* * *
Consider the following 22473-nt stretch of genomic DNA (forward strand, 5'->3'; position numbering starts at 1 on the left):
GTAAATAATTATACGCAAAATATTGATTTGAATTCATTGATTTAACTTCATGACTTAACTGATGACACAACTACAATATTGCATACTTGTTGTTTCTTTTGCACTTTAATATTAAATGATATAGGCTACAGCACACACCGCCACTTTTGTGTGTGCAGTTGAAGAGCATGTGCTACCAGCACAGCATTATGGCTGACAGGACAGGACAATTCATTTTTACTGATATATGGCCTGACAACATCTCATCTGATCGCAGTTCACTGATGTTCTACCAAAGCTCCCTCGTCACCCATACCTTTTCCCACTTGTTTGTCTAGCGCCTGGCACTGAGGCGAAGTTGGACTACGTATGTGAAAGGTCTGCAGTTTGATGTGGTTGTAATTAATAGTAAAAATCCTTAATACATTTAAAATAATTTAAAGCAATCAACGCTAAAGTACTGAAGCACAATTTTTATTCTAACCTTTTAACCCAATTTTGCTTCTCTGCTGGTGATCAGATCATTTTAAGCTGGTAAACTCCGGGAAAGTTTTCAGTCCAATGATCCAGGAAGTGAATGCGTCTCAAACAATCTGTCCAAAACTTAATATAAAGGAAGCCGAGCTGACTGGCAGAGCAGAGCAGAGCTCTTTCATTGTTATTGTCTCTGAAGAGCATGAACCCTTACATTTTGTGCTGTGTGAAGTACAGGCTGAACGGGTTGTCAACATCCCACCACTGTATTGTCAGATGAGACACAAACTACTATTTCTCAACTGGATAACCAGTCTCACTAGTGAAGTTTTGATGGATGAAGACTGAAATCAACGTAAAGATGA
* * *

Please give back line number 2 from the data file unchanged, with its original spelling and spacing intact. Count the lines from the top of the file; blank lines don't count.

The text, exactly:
GTAAATAATTATACGCAAAATATTGATTTGAATTCATTGATTTAACTTCATGACTTAACTGATGACACAACTACAATATTGCATACTTGTTGTTTCTTTTGCACTTTAATATTAAATGATATAGGCTACAGCACACACCGCCACTTTTGTGTGTGCAGTTGAAGAGCATGTGCTACCAGCACAGCATTATGGCTGACAGGACAGGACAATTCATTTTTACTGATATATGGCCTGACAACATCTCATCTGATCGCAGTTCACTGATGTTCTACCAAAGCTCCCTCGTCACCCATACCTTTTCCCACTTGTTTGTCTAGCGCCTGGCACTGAGGCGAAGTTGGACTACGTATGTGAAAGGTCTGCAGTTTGATGTGGTTGTAATTAATAGTAAAAATCCTTAATACATTTAAAATAATTTAAAGCAATCAACGCTAAAGTACTGAAGCACAATTTTTATTCTAACCTTTTAACCCAATTTTGCTTCTCTGCTGGTGATCAGATCATTTTAAGCTGGTAAACTCCGGGAAAGTTTTCAGTCCAATGATCCAGGAAGTGAATGCGTCTCAAACAATCTGTCCAAAACTTAATATAAAGGAAGCCGAGCTGACTGGCAGAGCAGAGCAGAGCTCTTTCATTGTTATTGTCTCTGAAGAGCATGAACCCTTACATTTTGTGCTGTGTGAAGTACAGGCTGAACGGGTTGTCAACATCCCACCACTGTATTGTCAGATGAGACACAAACTACTATTTCTCAACTGGATAACCAGTCTCACTAGTGAAGTTTTGATGGATGAAGACTGAAATCAACGTAAAGATGA